Web site aims to make suing easier

By Chris Rizo | Aug 8, 2008

NEW YORK (Legal Newsline)-A new online service that aims to connect trial lawyers with potential clients has drawn a watchful eye from some plaintiffs' attorneys.

Operators of WhoCanISue.com say their service is designed to "fill the gap in the market with a model that gives consumers greater control, safety, and efficiency, and creates more qualified inquiries for participating attorneys."

Curtis Wolfe, an attorney and the company founder, said his service allows aggrieved consumers to determine whether they may have a case for lawsuit. Wolfe is former general counsel for Fort Lauderdale, Fla.-based private equity firm Ener1 Group.

"We built our service around what people find everywhere else on the Web today: The ability to get an immediate answer without revealing confidential details or giving out their name and phone number," Wolfe said in a statement. "This will make WhoCanISue.com the go-to choice when people feel they've been wronged and are looking for answers."

But some legal observers say the Internet service, which is set to launch in September, is just another venture in legal matchmaking, making it easier for Americans to sue.

The company's front page displays an image of man in a suit slipping on a banana peel.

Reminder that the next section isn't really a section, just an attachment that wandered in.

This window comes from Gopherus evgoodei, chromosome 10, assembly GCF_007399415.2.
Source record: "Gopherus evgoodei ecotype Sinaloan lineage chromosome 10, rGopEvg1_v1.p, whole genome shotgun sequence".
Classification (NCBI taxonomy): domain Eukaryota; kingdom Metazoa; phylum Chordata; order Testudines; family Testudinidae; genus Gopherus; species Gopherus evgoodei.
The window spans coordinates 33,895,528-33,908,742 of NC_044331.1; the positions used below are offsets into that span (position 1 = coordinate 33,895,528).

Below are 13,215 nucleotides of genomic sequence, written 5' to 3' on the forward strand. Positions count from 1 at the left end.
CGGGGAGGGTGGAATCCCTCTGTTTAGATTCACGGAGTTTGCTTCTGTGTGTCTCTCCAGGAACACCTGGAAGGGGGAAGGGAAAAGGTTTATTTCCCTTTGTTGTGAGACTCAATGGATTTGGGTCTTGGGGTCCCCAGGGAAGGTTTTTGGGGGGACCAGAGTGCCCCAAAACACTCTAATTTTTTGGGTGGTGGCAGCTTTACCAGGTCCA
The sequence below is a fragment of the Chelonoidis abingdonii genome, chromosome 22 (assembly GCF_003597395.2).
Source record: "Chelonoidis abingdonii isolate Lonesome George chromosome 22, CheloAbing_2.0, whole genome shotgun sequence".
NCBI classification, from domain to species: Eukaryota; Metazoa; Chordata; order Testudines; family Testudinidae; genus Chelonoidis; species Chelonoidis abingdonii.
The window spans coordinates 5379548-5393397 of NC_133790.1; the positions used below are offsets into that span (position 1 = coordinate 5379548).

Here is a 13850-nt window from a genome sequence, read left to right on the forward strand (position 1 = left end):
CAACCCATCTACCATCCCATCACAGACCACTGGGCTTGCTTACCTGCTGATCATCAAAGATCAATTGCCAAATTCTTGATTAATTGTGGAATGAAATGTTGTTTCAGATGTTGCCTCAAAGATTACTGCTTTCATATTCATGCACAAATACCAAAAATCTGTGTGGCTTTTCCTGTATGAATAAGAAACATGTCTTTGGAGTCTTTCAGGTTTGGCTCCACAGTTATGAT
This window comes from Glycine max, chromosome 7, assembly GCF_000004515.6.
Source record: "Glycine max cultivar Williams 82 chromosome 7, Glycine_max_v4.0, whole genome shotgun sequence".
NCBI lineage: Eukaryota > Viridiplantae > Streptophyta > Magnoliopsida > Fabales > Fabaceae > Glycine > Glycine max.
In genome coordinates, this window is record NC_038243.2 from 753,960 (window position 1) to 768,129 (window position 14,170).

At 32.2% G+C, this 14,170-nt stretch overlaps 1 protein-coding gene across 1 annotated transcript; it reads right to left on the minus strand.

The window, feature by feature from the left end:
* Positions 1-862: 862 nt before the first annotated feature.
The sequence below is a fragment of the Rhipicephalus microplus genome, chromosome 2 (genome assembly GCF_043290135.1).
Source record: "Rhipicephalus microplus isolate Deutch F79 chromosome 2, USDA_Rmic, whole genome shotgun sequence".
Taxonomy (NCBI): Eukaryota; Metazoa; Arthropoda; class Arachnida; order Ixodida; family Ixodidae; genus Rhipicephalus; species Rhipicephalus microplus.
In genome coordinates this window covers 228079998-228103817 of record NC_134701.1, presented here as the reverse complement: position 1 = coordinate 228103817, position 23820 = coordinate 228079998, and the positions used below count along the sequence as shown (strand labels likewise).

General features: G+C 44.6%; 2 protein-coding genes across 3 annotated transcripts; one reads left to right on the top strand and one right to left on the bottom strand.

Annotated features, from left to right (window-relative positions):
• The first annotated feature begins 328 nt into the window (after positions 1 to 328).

The service does not generate leads to attorneys. Instead, attorneys bid on real-time ad placements. Attorneys pay an annual fee of $1,000 to appear on the Web site, plus an additional amount to determine how prominently their listing will appear.

WhoCanISue.com is not the first of its kind. Other lawyer referral sites include SueEasy.com and LegalMatch.com, both of which have been derided watchdog groups, including the American Tort Reform Association and the Manhattan Institute Center for Legal Policy.

Theresa Meehan Rudy, program director for the nonprofit group Help Abolish Legal Tyranny (HALT), said WhoCanISue.com sounds like an "interesting use of technology," where potential litigants are screened and attorneys pay for special ad placement in the site.

She cautioned there is range of lawyer shopping sites, some of which are more consumer-friendly than others. She noted that some sites even allow for consumer and peer reviews, as in the case of Avvo.com.

"As far as consumers are concerned: The more information the better," she said.

WhoCanISue.com is signing up lawyers at the American Bar Association's annual convention this week in New York, offering attorneys cut-rate deals to sign on with the company.

Unlikely to be among those signing up, at least right away, is Ben Glass, a Fairfax, Va.-based personal injury attorney.

He said the WhoCanISue.com site looks to him like it was developed by tort reformers.

"I mean, what legitimate lawyer would pay $1,000 a month or more to be listed on a site that actually makes fun of lawsuits?" Glass wrote Friday on InjuryBoard.com.

On the same blog, attorney Dan Frith of Roanoke, Va., calls himself a proud to be a trial attorney, but expressed opposition to the idea behind WhoCanISue.com.

In a blog post Thursday titled "Who Can I Sue-Disgusting," Frith wrote, "My take to those who use this service: You Get What You Pay For...and maybe You Get What You Deserve!"

From Legal Newsline: Reach reporter Chris Rizo at chrisrizo@legalnewsline.com.

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